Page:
- Most importantly, how will the changes be managed and what does user adoption look like?
It’s important to familiarize yourself with the platform you’re choosing to move to. Many offer free trials, but that doesn’t always outline the whole picture – sometimes only the good parts. Additionally, those trials aren’t geared towards your end-users. Understanding how they’ll adapt to the new systems is vitally important. Despite all the preparation you put into your migration, if your end users aren’t prepared, it won’t be a success.
Steps to take:
- Get users on board with the plan early. Explain the benefits, describe the “why”, and get them motivated.
- Encourage users to participate by identifying current pain points, discussing the “nice to haves” that you can include in your plan, and providing feedback along the way.
Excited and involved users will help with your migration, not hinder it.
Identify Your Data
Understanding what types of data you plan to move, and where it will eventually end up, is another vital step in preparing for migration. Make a list of the types of data you have and turn it into an inventory that you use to start doing some cleanup and organization. This alone can save you hours of work once you start your move. The cleaner and more organized your data is before you start, the easier it is to move.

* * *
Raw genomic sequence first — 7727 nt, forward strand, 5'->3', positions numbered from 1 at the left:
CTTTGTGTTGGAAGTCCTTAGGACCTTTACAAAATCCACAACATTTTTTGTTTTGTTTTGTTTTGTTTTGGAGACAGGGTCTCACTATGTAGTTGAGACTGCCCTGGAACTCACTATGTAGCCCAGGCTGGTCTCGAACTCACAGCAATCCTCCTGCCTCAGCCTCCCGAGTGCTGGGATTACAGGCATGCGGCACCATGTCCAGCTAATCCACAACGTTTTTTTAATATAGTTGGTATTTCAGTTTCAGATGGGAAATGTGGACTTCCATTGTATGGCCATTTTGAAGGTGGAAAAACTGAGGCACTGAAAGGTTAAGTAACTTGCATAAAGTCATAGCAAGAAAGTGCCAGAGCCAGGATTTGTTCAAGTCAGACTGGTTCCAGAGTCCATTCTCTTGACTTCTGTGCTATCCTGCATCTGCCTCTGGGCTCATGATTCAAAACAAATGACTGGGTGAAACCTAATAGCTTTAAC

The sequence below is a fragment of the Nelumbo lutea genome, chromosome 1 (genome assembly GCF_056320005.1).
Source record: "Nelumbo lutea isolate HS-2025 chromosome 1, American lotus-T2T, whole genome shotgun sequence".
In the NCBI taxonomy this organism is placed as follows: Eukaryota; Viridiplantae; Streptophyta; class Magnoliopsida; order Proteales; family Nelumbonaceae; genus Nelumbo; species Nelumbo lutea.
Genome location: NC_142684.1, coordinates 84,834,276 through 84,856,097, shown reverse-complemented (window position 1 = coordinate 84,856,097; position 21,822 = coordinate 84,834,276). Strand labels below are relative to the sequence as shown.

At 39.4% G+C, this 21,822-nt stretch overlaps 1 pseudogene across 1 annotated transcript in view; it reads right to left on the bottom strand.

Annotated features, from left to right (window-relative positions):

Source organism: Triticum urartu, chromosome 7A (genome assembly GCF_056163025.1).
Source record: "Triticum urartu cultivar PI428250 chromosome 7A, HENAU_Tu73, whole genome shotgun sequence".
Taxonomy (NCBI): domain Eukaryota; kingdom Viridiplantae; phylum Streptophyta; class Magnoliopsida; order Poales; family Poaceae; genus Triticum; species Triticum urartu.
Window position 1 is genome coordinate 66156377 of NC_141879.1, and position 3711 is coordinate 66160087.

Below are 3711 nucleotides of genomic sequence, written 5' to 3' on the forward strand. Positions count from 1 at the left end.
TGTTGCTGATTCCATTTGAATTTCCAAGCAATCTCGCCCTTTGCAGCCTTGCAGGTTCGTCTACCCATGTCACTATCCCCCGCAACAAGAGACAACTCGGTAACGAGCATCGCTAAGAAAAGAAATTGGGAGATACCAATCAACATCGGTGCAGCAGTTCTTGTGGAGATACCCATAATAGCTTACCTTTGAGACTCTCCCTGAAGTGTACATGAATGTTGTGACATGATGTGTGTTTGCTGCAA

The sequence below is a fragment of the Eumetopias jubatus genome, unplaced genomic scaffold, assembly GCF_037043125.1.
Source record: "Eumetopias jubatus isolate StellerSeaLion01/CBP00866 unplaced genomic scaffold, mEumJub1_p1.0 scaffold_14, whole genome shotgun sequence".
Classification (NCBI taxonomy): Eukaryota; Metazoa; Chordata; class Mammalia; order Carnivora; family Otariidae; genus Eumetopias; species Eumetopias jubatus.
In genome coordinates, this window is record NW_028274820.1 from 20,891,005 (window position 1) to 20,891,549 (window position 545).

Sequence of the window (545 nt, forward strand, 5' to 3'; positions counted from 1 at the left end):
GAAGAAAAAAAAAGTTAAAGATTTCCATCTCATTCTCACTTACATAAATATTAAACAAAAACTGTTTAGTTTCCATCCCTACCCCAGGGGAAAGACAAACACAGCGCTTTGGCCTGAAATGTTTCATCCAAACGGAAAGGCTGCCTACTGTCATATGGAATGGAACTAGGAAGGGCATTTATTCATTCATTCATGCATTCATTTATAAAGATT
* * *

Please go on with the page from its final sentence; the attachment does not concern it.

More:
Steps to take:
- Review your data. What do you have? Image files, documents, databases, videos, “home folders”, etc.
- Determine exactly which types of data you intend to migrate. Just because you have it doesn’t mean it should get thrown in. Is it business critical? Should it be archived instead?